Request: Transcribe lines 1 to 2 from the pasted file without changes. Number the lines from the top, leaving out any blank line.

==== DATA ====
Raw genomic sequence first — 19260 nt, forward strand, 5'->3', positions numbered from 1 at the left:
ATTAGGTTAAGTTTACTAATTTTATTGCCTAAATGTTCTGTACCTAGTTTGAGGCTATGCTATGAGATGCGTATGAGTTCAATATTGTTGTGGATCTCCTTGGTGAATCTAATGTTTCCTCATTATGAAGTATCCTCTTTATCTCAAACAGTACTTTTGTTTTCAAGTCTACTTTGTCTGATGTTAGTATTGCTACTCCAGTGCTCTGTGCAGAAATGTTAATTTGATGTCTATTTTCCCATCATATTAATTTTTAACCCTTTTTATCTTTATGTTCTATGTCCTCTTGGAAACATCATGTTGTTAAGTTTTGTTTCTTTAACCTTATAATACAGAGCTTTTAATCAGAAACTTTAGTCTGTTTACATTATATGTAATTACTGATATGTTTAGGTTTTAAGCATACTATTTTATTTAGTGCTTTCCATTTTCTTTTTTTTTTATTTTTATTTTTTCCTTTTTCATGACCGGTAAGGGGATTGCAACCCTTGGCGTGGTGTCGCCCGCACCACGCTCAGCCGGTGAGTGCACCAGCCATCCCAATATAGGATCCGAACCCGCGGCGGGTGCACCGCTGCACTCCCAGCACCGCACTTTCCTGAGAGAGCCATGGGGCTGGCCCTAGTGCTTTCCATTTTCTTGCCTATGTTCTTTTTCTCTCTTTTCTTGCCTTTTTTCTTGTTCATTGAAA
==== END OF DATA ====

Raw genomic sequence first — 19260 nt, forward strand, 5'->3', positions numbered from 1 at the left:
ATTAGGTTAAGTTTACTAATTTTATTGCCTAAATGTTCTGTACCTAGTTTGAGGCTATGCTATGAGATGCGTATGAGTTCAATATTGTTGTGGATCTCCTTGGTGAATCTAATGTTTCCTCATTATGAAGTATCCTCTTTATCTCAAACAGTACTTTTGTTTTCAAGTCTACTTTGTCTGATGTTAGTATTGCTACTCCAGTGCTCTGTGCAGAAATGTTAATTTGATGTCTATTTTCCCATCATATTAATTTTTAACCCTTTTTATCTTTATGTTCTATGTCCTCTTGGAAACATCATGTTGTTAAGTTTTGTTTCTTTAACCTTATAATACAGAGCTTTTAATCAGAAACTTTAGTCTGTTTACATTATATGTAATTACTGATATGTTTAGGTTTTAAGCATACTATTTTATTTAGTGCTTTCCATTTTCTTTTTTTTTTATTTTTATTTTTTCCTTTTTCATGACCGGTAAGGGGATTGCAACCCTTGGCGTGGTGTCGCCCGCACCACGCTCAGCCGGTGAGTGCACCAGCCATCCCAATATAGGATCCGAACCCGCGGCGGGTGCACCGCTGCACTCCCAGCACCGCACTTTCCTGAGAGAGCCATGGGGCTGGCCCTAGTGCTTTCCATTTTCTTGCCTATGTTCTTTTTCTCTCTTTTCTTGCCTTTTTTCTTGTTCATTGAAA